Trent University researcher Kingsley Hurlington presented the results of research to the student body at Haliburton Highlands Secondary School during their wellness week last year. /Photo submitted

We need to listen

By Jenn Watt

Published Nov. 21 2017

As a community we haven’t been doing a good enough job listening to young people.

Among us we find examples of exceptional people going out of their way to help kids and teenagers but as a collective we haven’t done enough.

Over the last couple of weeks social media has become the gathering place for parents and students to raise alarm about a range of concerns.

Chief among them: young people are being bullied and they’re feeling helpless. There’s not enough for them to do and they don’t know where to turn.

In short we’re not supporting them enough.

The individual posts are heart-breaking to read. As one student told Sue Tiffin in her story in this week’s Echo other students have used social media to send her anonymous messages calling her ugly and fat telling her that she wasn’t good enough for her boyfriend.

Another recent graduate from the high school recounted being laughed at harassed and having things thrown at her while at school.

And there is a disturbing trend of students telling one another to “go kill yourself” according to Facebook posts and people we’ve spoken to.

While supports in the schools and in the community exist students are still struggling. Many say they’re not feeling heard; they say it’s too easy for bullies to get away with their damaging behaviour.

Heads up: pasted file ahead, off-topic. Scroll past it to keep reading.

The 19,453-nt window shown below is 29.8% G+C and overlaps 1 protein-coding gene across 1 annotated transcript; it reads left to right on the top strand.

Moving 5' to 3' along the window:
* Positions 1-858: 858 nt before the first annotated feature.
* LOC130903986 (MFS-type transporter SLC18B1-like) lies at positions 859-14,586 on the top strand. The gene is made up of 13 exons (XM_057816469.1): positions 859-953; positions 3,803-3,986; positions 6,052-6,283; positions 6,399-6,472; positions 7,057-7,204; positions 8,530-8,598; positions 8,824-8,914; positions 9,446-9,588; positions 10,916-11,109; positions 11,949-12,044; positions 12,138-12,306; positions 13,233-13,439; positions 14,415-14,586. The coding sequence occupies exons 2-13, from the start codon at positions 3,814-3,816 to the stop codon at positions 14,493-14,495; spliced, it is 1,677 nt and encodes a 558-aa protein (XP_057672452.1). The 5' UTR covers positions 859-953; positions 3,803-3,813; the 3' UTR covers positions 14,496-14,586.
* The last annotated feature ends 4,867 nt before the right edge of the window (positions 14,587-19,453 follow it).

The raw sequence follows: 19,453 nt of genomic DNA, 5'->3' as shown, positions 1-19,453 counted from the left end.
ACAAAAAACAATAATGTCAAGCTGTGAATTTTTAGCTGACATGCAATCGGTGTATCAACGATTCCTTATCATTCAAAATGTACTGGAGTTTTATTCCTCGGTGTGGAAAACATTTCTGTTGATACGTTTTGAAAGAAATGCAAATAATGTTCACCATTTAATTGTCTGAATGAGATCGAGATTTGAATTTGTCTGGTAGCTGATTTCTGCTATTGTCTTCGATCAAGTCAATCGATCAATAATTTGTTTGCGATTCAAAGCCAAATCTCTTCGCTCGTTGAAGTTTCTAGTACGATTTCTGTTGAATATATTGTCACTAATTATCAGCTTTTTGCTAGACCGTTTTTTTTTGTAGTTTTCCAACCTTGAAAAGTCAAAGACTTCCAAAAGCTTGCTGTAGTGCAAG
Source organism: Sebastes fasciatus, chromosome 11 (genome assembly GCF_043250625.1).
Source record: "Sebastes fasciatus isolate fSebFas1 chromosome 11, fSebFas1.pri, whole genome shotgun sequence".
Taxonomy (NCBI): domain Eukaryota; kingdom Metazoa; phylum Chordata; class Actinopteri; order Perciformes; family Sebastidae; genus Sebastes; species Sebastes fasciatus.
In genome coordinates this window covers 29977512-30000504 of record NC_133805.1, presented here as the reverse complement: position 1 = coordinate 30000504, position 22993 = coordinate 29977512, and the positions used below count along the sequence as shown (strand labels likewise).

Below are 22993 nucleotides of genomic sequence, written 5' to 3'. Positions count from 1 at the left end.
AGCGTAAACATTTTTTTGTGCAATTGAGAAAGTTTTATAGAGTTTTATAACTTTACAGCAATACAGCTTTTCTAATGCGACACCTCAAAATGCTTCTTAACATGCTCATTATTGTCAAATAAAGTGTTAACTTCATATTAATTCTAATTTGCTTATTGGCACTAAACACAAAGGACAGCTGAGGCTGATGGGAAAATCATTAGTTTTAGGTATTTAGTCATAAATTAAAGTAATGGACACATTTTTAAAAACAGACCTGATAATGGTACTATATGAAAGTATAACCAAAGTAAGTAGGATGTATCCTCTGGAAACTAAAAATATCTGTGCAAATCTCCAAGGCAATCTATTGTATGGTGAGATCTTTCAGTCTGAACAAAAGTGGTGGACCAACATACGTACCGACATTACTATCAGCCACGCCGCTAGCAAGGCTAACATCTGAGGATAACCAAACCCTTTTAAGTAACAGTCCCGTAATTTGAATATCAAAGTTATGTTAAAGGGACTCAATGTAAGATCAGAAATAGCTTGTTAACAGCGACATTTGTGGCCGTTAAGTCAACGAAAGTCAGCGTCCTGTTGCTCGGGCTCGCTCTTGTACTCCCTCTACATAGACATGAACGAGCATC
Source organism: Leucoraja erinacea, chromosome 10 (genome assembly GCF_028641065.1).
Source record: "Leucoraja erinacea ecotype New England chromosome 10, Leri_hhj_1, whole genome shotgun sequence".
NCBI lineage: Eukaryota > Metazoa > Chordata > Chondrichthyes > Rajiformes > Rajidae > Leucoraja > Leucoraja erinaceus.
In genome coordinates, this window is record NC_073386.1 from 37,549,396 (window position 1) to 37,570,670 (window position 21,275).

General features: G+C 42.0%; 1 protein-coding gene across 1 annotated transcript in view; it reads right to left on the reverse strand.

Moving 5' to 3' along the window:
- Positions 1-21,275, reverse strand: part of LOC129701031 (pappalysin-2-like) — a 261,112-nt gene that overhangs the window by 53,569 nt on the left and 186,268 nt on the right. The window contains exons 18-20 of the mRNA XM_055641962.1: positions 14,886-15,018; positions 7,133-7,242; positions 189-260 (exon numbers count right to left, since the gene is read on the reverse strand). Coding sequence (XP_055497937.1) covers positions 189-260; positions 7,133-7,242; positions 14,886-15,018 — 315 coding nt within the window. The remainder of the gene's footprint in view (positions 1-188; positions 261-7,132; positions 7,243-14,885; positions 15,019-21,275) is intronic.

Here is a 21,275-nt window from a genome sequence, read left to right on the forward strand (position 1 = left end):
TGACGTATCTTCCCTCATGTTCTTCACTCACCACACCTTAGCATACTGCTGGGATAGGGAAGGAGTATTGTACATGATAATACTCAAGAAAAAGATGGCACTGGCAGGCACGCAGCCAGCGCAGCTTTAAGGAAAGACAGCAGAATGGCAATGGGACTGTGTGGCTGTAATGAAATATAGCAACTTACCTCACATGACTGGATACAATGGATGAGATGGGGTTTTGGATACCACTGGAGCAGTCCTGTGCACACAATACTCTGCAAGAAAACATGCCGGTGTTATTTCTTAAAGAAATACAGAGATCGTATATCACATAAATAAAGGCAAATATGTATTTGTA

There is also a notable absence of places for students to go while not at school.

As Point in Time executive director Marg Cox pointed out Haliburton doesn’t have a YMCA or Boys’ and Girls’ Club. There is no after-hours place for young people to go that is neutral and safe.

Efforts have been made to create these spaces on special occasions but the institutions just don’t exist. “[They need] a space where they can come together that they can help co-create and that they can get involved in” Cox said.  “And getting involved feeling like they have some control feeling like they have some respect and an opportunity to be together and be supported by caring adults including themselves is really the road map to helping us heal our community.”

Dysart et al has taken a big step in committing to the creation of the new skate park which should be complete by spring. It’s a signal that the needs of young people are important and the town is willing to invest in opportunities for them.

We need to be doing more of this.

How often do we see teenagers or adults in their early 20s taking part in our decision-making practices? How often do we solicit their opinions as we plan events or invest in new projects? How often do we plan events and invest in projects explicitly for them?

There’s some very good work being done by passionate people in this town to support teenagers but more of us need to be doing more.

Where do we start? Let’s ask them.


Four County Crisis

(24-7 help)


Mental Health Helpline

(24-7 health services information)


Point in Time

(crisis line)



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